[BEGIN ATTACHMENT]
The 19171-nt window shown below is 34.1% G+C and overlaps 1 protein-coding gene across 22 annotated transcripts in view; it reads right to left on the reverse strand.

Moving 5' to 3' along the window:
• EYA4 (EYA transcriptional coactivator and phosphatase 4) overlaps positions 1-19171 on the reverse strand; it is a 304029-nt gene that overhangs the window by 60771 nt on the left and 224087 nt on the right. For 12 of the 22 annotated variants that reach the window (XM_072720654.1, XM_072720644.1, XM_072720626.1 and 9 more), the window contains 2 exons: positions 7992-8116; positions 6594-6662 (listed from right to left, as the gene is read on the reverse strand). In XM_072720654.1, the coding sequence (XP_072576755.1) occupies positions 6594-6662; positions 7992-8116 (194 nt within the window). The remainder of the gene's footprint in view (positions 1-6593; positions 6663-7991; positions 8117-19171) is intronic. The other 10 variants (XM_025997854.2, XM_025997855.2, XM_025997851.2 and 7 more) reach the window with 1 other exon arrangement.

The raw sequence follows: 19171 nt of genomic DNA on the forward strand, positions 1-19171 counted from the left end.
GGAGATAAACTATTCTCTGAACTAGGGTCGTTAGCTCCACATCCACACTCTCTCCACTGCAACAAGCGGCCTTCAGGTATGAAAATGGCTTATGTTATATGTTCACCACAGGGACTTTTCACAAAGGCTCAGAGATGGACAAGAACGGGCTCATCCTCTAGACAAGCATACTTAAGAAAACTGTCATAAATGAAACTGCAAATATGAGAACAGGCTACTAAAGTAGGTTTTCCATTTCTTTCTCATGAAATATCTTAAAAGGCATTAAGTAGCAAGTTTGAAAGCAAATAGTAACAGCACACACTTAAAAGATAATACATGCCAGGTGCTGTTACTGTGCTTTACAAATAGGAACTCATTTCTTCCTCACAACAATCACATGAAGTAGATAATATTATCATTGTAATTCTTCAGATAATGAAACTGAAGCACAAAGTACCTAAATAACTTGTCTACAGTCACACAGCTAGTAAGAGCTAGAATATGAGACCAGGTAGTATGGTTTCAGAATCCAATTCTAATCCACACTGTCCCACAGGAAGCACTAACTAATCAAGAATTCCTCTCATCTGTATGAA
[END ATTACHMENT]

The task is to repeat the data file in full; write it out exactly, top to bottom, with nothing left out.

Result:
The 19171-nt window shown below is 34.1% G+C and overlaps 1 protein-coding gene across 22 annotated transcripts in view; it reads right to left on the reverse strand.

Moving 5' to 3' along the window:
• EYA4 (EYA transcriptional coactivator and phosphatase 4) overlaps positions 1-19171 on the reverse strand; it is a 304029-nt gene that overhangs the window by 60771 nt on the left and 224087 nt on the right. For 12 of the 22 annotated variants that reach the window (XM_072720654.1, XM_072720644.1, XM_072720626.1 and 9 more), the window contains 2 exons: positions 7992-8116; positions 6594-6662 (listed from right to left, as the gene is read on the reverse strand). In XM_072720654.1, the coding sequence (XP_072576755.1) occupies positions 6594-6662; positions 7992-8116 (194 nt within the window). The remainder of the gene's footprint in view (positions 1-6593; positions 6663-7991; positions 8117-19171) is intronic. The other 10 variants (XM_025997854.2, XM_025997855.2, XM_025997851.2 and 7 more) reach the window with 1 other exon arrangement.

The raw sequence follows: 19171 nt of genomic DNA on the forward strand, positions 1-19171 counted from the left end.
GGAGATAAACTATTCTCTGAACTAGGGTCGTTAGCTCCACATCCACACTCTCTCCACTGCAACAAGCGGCCTTCAGGTATGAAAATGGCTTATGTTATATGTTCACCACAGGGACTTTTCACAAAGGCTCAGAGATGGACAAGAACGGGCTCATCCTCTAGACAAGCATACTTAAGAAAACTGTCATAAATGAAACTGCAAATATGAGAACAGGCTACTAAAGTAGGTTTTCCATTTCTTTCTCATGAAATATCTTAAAAGGCATTAAGTAGCAAGTTTGAAAGCAAATAGTAACAGCACACACTTAAAAGATAATACATGCCAGGTGCTGTTACTGTGCTTTACAAATAGGAACTCATTTCTTCCTCACAACAATCACATGAAGTAGATAATATTATCATTGTAATTCTTCAGATAATGAAACTGAAGCACAAAGTACCTAAATAACTTGTCTACAGTCACACAGCTAGTAAGAGCTAGAATATGAGACCAGGTAGTATGGTTTCAGAATCCAATTCTAATCCACACTGTCCCACAGGAAGCACTAACTAATCAAGAATTCCTCTCATCTGTATGAA